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For Malaysia, That Impact Is Telling

In-situ facilities can be a lot smaller and do not require the same economy of scale as oil sands mining operations, making them cheaper and faster to bring online. Many leases are mostly the same and have the same legal language. Smaller processing plants and higher production rates have greatly improved the profitability of in-situ extraction, which has become increasingly more popular in the oil sands and expects to lead the growth in bitumen production through the next few decades. In-situ extraction of bitumen has become increasingly popular in recent years and expects to lead the growth in bitumen production over the coming decades. IN-SITU VS MINING – ITS NOT A CHOICE: It is very important to stress that the reservoir actually dictates the bitumen extraction technique used. Fresh water consumption rates are therefore much lower than mining operations which require large volumes of water to slurry the oil sands.

The bitumen and condensed steam emulsion contained in the lower well is pumped to the surface and sent to a processing plant, where the bitumen and water are separated. At the processing plant, the water is removed from the bitumen, treated and recycled back into the process. In contrast, mining facilities can be safely shutdown in less than a day and restored back to nameplate capacity within only few days. Michigan had more underground natural gas storage capacity than any other state in the nation with over 1 trillion cubic feet of capacity. Forest Service estimates that the 1,500 wells would require more than 5 billion gallons of water to unlock more than 68 million barrels of oil and more than 4.2 trillion cubic feet of natural gas. Latest developments and contracts related to oil and gas pipelines, at regional level, wherever available. Alberta’s oil sand mining footprint is actually only 3% when measured by square footage.

No tailings pond: Much of the sand contained in the oil sands deposit is left in the ground and never comes to surface. More GHG emissions: In-situ extraction requires a large volume of steam to heat the bitumen in the ground. Once steam is cut off to the well head, the reservoir will begin to cool. I mean, if that well pays out say 150%, would it not then become valuable to us? The flow is then reversed so that the bitumen/water emulsion can be pumped back to the surface. The recovered water is treated and recycled back into the process. More efficient water usage: In-situ operations use water for steam production, which is mostly recovered and recycled back into the process plant. This steam continues to be injected for several weeks in order to fully saturate the reservoir. High pressure steam is injected into the reservoir to heat the bitumen and reduce its viscosity. High pressure steam is injected into the top well, or the injectionwell. The hot steam heats the surrounding bitumen.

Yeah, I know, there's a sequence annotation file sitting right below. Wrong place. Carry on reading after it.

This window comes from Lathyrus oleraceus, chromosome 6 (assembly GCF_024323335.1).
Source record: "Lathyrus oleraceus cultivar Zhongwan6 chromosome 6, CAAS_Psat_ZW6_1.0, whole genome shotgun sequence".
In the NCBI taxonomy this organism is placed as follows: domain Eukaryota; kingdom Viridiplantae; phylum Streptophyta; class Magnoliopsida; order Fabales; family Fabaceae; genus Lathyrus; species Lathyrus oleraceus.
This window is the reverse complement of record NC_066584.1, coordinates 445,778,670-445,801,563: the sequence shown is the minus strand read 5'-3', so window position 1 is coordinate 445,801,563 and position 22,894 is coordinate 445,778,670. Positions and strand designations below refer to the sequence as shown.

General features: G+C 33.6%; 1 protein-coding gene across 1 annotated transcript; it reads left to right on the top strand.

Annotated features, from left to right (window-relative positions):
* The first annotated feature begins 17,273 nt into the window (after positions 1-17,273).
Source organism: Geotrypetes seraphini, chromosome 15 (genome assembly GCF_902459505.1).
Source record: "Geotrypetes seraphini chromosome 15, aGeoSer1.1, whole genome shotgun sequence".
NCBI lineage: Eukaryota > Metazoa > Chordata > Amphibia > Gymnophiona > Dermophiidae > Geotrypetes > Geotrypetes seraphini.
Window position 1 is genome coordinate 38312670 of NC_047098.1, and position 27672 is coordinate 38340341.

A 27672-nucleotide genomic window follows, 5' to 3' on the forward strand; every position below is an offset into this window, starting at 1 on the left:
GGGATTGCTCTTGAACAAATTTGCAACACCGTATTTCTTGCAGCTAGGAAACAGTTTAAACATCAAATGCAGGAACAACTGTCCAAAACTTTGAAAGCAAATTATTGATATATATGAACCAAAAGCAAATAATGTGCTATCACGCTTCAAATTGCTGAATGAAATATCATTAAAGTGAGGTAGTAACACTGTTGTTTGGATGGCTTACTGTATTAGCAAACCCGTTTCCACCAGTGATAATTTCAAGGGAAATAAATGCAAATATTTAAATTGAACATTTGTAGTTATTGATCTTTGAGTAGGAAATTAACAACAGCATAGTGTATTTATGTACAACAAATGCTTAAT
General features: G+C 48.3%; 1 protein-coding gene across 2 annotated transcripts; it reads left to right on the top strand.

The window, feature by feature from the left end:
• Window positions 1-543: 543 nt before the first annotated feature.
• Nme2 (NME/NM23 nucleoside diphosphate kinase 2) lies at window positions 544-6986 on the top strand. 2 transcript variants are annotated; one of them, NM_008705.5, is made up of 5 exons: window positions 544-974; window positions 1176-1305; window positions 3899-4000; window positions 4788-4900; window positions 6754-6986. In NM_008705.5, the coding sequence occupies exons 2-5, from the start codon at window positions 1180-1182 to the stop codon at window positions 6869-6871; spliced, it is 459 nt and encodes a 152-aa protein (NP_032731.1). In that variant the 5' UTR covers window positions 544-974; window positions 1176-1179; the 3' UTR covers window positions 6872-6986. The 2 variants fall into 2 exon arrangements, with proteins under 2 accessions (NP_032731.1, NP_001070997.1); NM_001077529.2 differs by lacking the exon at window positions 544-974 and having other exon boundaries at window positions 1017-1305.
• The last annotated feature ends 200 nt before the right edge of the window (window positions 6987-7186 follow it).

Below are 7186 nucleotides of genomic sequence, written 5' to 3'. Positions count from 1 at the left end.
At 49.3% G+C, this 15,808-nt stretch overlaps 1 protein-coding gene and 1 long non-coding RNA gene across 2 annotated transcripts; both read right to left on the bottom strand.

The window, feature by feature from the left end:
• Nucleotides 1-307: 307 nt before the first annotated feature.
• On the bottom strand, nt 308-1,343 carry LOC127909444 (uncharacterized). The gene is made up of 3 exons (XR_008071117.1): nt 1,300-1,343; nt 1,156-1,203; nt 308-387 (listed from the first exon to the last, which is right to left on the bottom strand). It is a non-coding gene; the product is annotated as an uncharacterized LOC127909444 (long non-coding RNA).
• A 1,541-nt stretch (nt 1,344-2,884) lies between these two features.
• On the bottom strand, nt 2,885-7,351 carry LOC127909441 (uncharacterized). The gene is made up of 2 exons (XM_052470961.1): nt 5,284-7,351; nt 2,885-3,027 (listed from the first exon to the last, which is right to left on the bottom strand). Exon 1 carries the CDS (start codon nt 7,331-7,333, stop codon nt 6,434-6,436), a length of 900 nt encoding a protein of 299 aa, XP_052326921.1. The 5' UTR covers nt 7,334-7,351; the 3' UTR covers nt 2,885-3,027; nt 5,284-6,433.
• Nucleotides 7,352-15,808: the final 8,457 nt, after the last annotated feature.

The bitumen is sent to an upgrader for further processing or diluted and sold directly to market. ‘Keep tracking the fundamental factors’ this is something that you may have heard too often in the energy market. In-situ operations therefore do not require large tailings storage ponds and have no need for reclamation. Lower cost: Since there is no mine or tailings pond, in-situ operations require much less capital, are quicker to build, easier to bring on-line and generally less expensive to operate. In-situ extraction has a much smaller footprint than oil sands mining, uses less water and does not produce a tailings stream. In-situ facilities typically require 1/5th the fresh water volume of an equivalent-sized mining facility. Not easy to stop and start: In the event of an unexpected disruption, it is difficult to just shut-off steam, particularly in new facilities. Clearly, that would be a ’14 event. Smaller footprint: The surface area required for the wellheads is very small relative to the oil sands reserve deposit size. Lower certainty: There is a larger degree of uncertainty in terms of positioning of the wellheads and expected recovery rates. The difference lies in the positioning and number of wellheads.